Bamp Project: Shaping Hawai‘i’s Music Scene
When legendary promoter, Tom Moffatt, passed last month, eyes turned to the team at Bamp Project as the most likely successors in the very important task of booking Hawai‘i’s entertainment offerings. If that’s the case, the guys at Bamp say they have several decades ahead to prove themselves. Meanwhile, HPR’s Noe Tanigawa reports there’s quality and diversity so far in the 2017 line up.
Young the Giant and The Naked & Famous wrap up this week at The Republik.
“You hear all these crazy stories about all those big bands and the Motley Crues of the world, destroying dressing rooms and setting things on fire and sex drugs and rock and roll.”
Flash Hansen, marketing and promotion director, has been with Bamp four and a half years.
“And nowadays, no one does drugs. It’s like not cool. They’re barely drinking It’s like fresh, local organic fruits and vegetables, everyone is very health conscious.”
And that’s not the only change, according to Matty Hazelgrove, co-founder of Bamp Project.
“When we started, social media wasn’t a very dominant factor. Internet and social media has broadened everybody’s exposure to new sounds and new types of music. Things that might not have spread as quickly ten years ago when we started, are now, people come up and get pretty popular within a few months. It’s kinda crazy.”
Cash Cash, an electronic dance music, EDM, group from New Jersey plays later this month. EDM is the new pop music.
“We’re seeing a lot of the youth of Hawai‘i migrating to EDM shows, that’s been the trend for the last couple of years, and now it seems like hiphop is starting to gain a lot of momentum.” Reggae, it seems is beginning to wane.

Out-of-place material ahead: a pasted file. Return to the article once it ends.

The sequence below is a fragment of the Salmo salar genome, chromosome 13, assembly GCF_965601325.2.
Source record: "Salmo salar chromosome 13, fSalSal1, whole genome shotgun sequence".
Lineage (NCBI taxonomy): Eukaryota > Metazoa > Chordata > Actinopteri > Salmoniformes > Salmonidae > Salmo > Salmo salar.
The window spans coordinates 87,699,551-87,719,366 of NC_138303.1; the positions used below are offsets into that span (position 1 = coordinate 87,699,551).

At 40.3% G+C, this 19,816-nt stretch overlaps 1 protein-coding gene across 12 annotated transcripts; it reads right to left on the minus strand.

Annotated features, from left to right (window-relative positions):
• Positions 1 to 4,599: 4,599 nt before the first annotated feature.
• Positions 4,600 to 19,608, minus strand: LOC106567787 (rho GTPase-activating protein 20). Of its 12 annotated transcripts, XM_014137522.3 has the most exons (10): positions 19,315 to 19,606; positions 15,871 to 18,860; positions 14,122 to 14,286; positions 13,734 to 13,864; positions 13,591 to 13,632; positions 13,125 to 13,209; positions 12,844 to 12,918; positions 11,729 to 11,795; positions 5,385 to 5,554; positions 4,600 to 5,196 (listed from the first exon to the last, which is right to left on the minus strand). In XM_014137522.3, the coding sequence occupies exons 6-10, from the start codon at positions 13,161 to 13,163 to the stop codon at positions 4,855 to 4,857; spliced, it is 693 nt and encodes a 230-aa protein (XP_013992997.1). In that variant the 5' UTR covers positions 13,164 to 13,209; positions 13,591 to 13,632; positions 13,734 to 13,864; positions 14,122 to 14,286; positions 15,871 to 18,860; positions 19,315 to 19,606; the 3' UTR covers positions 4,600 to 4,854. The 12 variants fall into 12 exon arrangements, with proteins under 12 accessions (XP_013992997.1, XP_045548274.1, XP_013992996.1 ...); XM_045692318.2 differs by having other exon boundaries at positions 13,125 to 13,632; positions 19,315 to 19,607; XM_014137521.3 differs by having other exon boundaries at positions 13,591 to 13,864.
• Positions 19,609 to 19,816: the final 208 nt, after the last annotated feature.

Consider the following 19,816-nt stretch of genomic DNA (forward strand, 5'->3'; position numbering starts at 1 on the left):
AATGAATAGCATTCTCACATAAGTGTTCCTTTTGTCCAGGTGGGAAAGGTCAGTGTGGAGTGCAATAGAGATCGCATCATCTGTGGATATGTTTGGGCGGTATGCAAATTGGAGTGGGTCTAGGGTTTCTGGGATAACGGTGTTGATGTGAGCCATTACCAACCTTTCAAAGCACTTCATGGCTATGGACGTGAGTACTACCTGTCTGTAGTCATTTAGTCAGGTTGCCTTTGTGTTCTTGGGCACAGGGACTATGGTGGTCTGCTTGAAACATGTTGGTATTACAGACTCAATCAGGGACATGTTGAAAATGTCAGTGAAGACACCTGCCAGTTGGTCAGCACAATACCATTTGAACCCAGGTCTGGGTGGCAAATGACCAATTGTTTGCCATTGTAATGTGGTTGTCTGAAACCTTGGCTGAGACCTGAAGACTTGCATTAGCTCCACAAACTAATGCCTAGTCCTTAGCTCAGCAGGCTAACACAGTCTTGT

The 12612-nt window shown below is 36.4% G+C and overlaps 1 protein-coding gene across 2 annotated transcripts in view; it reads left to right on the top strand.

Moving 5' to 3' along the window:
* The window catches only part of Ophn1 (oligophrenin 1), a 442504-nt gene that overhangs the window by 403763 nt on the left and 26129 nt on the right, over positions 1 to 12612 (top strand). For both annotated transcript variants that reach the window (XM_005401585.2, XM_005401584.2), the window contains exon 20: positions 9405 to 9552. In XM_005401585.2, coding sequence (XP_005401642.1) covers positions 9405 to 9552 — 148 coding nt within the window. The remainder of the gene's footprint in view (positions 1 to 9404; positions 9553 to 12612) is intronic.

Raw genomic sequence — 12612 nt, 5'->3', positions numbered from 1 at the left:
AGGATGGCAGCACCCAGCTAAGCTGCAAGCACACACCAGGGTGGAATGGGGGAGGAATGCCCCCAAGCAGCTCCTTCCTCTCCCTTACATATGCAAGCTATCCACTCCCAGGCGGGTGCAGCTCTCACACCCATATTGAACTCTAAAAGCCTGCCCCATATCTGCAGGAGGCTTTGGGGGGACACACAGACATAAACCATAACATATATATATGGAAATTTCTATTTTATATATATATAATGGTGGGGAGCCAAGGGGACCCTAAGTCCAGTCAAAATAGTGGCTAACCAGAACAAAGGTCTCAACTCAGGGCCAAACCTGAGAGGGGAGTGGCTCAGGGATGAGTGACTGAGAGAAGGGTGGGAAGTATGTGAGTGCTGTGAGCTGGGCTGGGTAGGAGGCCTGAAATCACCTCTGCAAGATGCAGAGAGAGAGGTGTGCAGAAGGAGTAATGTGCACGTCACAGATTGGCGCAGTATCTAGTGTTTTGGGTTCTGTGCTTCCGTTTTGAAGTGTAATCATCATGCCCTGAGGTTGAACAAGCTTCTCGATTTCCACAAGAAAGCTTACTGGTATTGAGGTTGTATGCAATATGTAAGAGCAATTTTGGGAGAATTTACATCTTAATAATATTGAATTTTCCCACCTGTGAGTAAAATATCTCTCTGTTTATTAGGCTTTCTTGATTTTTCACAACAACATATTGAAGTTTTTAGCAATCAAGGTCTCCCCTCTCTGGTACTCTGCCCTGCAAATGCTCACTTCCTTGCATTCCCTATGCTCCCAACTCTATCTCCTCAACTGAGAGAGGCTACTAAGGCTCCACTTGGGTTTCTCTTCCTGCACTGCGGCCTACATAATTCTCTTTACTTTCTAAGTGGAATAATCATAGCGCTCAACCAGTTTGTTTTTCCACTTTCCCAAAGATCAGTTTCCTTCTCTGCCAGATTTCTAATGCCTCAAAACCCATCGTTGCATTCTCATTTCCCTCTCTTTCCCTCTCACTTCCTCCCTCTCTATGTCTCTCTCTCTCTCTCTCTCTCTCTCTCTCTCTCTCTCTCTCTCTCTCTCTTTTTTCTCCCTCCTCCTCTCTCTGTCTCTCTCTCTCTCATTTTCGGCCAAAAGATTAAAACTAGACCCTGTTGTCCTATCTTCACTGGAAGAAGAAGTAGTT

This past weekend, Chance the Rapper, played two nights at the arena to sold out, and near sold out crowds.
“We weren’t sure if Hawai‘i was ready for him. At first we tried to do a few shows at The Republik and the agent’s like, I think it’s bigger than that, you gotta trust me. Went to the arena, put it up, it goes on sale, and it blew out in hours. It was phenomenal.”
The audience spanned local demographics, mostly thirty somethings and under, they were atylin' and well behaved. Chance ran the show like a revival, with a few Christian references, and total positivity in the audience.
Hansen: “From a business standpoint you can’t get any more successful than a sold out show. So I start looking at other things, you know, when Diplo played at the Republik, he did one night, sold out. Diplo is an artist that’s on a level that’s way, way beyond the size of the Republik, but he wanted to play a smaller club show. It was phenomenal.”
Those are the kinds of off the beaten path experiences that can happen in places like Hawai‘i, which, is often the last date of a tour.
Hansen: “Artists are people too. They have that same sort of mentality: “Oh my god, Hawai‘i!” It’s actually part of what’s made Bamp successful. Artist are willing to take less money to play the market because it‘s so expensive to get people out here.”
“You just try to win more than you lose. We book shows that we know aren’t going to make money but we’re just like, this would be really cool for people in Hawai‘i want to see.”
Coming up forBamp, punk rockers, the Descendents; alternative post rockers Explosions in the Sky; singer songwriter Norah Jones; and indie folk artist Allen Stone who will also travel to Maui and Kaua‘i.
Hazelgrove: “It’s something that we know that if we continue to bring out these types of shows it will continue to inspire people. That’s part of what we do too.”
In the works: an outdoor country music festival, The Paniolo Music Festival, later this year or next. Hazelgrove has a feeling there's a big underserved population of country fans here.